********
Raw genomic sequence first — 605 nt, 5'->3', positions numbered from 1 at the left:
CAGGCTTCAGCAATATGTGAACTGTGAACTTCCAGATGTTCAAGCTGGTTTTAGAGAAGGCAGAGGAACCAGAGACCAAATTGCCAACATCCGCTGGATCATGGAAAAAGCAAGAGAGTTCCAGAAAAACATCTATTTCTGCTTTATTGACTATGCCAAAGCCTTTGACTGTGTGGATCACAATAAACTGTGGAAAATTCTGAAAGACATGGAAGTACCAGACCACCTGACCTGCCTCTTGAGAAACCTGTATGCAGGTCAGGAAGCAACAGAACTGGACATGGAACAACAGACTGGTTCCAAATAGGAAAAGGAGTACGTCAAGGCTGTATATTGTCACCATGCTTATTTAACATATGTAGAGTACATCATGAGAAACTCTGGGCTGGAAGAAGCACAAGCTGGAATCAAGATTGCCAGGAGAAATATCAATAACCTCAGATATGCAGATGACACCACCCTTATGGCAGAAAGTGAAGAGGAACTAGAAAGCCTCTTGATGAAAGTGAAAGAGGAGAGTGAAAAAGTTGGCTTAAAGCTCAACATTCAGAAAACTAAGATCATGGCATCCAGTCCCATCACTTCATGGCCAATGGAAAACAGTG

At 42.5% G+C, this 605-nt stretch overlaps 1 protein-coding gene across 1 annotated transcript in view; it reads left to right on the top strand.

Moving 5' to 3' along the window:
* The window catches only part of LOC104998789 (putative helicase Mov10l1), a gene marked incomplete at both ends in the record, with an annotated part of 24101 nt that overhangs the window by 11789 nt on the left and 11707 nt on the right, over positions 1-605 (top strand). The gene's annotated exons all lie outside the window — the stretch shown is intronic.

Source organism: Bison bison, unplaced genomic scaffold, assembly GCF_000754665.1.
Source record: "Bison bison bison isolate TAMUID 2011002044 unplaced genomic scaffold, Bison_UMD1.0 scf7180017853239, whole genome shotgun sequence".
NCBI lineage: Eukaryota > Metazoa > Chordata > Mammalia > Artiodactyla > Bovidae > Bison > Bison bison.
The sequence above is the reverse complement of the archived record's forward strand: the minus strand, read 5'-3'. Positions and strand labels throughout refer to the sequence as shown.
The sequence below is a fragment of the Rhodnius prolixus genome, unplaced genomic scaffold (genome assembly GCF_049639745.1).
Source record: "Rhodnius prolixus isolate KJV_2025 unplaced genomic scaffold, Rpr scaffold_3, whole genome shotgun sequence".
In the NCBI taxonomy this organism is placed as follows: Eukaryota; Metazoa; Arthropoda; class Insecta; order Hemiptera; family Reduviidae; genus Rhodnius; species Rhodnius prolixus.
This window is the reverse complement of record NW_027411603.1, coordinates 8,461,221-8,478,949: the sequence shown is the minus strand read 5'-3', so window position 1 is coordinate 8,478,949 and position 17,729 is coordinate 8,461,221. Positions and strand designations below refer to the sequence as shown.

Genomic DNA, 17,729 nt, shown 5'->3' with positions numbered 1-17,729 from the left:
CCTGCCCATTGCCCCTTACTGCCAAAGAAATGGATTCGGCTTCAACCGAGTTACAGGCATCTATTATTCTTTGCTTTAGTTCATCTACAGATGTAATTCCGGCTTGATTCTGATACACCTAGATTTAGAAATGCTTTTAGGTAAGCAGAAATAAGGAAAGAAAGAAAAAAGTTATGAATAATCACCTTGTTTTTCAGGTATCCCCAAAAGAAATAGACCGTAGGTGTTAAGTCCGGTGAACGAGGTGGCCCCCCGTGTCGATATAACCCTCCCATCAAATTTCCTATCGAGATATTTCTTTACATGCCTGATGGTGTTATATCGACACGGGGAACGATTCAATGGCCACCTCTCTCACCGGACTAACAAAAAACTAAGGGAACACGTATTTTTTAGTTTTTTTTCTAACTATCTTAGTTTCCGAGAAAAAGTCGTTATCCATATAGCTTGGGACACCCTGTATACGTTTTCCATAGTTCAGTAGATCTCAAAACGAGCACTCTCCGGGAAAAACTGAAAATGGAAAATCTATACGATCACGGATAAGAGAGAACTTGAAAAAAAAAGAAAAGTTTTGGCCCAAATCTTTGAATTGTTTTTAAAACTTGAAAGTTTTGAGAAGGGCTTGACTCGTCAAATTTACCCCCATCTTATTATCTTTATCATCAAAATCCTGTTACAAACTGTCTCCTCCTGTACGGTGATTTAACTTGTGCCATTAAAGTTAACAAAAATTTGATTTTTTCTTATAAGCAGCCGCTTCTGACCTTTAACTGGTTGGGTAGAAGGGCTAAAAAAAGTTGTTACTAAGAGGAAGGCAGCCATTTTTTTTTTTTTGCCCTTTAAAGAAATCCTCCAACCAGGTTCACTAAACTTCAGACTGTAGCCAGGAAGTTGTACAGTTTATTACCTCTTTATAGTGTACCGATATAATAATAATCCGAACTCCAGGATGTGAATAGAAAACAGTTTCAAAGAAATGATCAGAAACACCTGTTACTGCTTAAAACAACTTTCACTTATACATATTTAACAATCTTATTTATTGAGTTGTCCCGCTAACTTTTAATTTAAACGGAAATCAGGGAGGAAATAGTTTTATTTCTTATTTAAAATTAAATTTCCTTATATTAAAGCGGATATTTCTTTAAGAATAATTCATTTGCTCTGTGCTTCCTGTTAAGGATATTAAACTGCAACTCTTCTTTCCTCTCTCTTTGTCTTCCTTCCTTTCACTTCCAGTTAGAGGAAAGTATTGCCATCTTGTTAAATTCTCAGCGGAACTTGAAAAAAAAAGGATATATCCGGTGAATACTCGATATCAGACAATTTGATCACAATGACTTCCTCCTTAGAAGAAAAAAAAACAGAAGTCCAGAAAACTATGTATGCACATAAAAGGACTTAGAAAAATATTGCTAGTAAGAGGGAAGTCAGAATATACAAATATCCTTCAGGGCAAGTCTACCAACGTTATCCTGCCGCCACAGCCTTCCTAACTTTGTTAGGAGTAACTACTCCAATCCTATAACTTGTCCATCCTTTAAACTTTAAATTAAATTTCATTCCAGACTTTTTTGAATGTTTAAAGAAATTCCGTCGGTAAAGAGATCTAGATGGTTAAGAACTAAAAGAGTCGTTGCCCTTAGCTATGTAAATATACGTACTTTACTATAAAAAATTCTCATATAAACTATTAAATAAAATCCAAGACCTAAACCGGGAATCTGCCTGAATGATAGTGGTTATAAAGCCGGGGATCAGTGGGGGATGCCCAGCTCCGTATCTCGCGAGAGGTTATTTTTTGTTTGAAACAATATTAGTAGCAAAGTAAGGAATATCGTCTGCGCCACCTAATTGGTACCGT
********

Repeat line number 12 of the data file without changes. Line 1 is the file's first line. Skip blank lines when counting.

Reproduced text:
In the NCBI taxonomy this organism is placed as follows: Eukaryota; Metazoa; Arthropoda; class Insecta; order Hemiptera; family Reduviidae; genus Rhodnius; species Rhodnius prolixus.